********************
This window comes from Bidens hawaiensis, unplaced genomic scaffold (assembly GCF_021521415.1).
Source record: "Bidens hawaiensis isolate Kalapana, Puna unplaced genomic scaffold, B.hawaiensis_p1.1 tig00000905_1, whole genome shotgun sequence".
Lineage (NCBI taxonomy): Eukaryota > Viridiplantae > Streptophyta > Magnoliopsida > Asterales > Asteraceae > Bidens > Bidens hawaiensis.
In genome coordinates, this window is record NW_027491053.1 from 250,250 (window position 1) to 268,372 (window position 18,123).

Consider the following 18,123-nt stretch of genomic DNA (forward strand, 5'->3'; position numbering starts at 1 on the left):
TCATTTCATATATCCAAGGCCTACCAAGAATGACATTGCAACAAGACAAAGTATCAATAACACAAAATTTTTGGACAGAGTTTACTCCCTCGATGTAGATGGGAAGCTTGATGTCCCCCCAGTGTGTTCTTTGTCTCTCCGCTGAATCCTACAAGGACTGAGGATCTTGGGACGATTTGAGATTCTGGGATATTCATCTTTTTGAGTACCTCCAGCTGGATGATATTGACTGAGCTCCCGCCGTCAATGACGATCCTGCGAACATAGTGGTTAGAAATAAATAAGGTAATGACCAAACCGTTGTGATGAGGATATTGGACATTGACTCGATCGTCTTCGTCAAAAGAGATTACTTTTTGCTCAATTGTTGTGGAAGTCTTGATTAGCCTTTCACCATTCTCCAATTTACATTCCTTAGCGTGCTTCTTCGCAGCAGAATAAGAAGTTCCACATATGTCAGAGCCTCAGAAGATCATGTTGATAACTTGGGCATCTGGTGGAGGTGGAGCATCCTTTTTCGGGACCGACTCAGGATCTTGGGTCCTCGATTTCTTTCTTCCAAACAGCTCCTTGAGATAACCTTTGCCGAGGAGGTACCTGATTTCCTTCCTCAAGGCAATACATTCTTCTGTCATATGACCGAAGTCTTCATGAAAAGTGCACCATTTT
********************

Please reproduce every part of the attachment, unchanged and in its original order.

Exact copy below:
This window comes from Bidens hawaiensis, unplaced genomic scaffold (assembly GCF_021521415.1).
Source record: "Bidens hawaiensis isolate Kalapana, Puna unplaced genomic scaffold, B.hawaiensis_p1.1 tig00000905_1, whole genome shotgun sequence".
Lineage (NCBI taxonomy): Eukaryota > Viridiplantae > Streptophyta > Magnoliopsida > Asterales > Asteraceae > Bidens > Bidens hawaiensis.
In genome coordinates, this window is record NW_027491053.1 from 250,250 (window position 1) to 268,372 (window position 18,123).

Consider the following 18,123-nt stretch of genomic DNA (forward strand, 5'->3'; position numbering starts at 1 on the left):
TCATTTCATATATCCAAGGCCTACCAAGAATGACATTGCAACAAGACAAAGTATCAATAACACAAAATTTTTGGACAGAGTTTACTCCCTCGATGTAGATGGGAAGCTTGATGTCCCCCCAGTGTGTTCTTTGTCTCTCCGCTGAATCCTACAAGGACTGAGGATCTTGGGACGATTTGAGATTCTGGGATATTCATCTTTTTGAGTACCTCCAGCTGGATGATATTGACTGAGCTCCCGCCGTCAATGACGATCCTGCGAACATAGTGGTTAGAAATAAATAAGGTAATGACCAAACCGTTGTGATGAGGATATTGGACATTGACTCGATCGTCTTCGTCAAAAGAGATTACTTTTTGCTCAATTGTTGTGGAAGTCTTGATTAGCCTTTCACCATTCTCCAATTTACATTCCTTAGCGTGCTTCTTCGCAGCAGAATAAGAAGTTCCACATATGTCAGAGCCTCAGAAGATCATGTTGATAACTTGGGCATCTGGTGGAGGTGGAGCATCCTTTTTCGGGACCGACTCAGGATCTTGGGTCCTCGATTTCTTTCTTCCAAACAGCTCCTTGAGATAACCTTTGCCGAGGAGGTACCTGATTTCCTTCCTCAAGGCAATACATTCTTCTGTCATATGACCGAAGTCTTCATGAAAAGTGCACCATTTT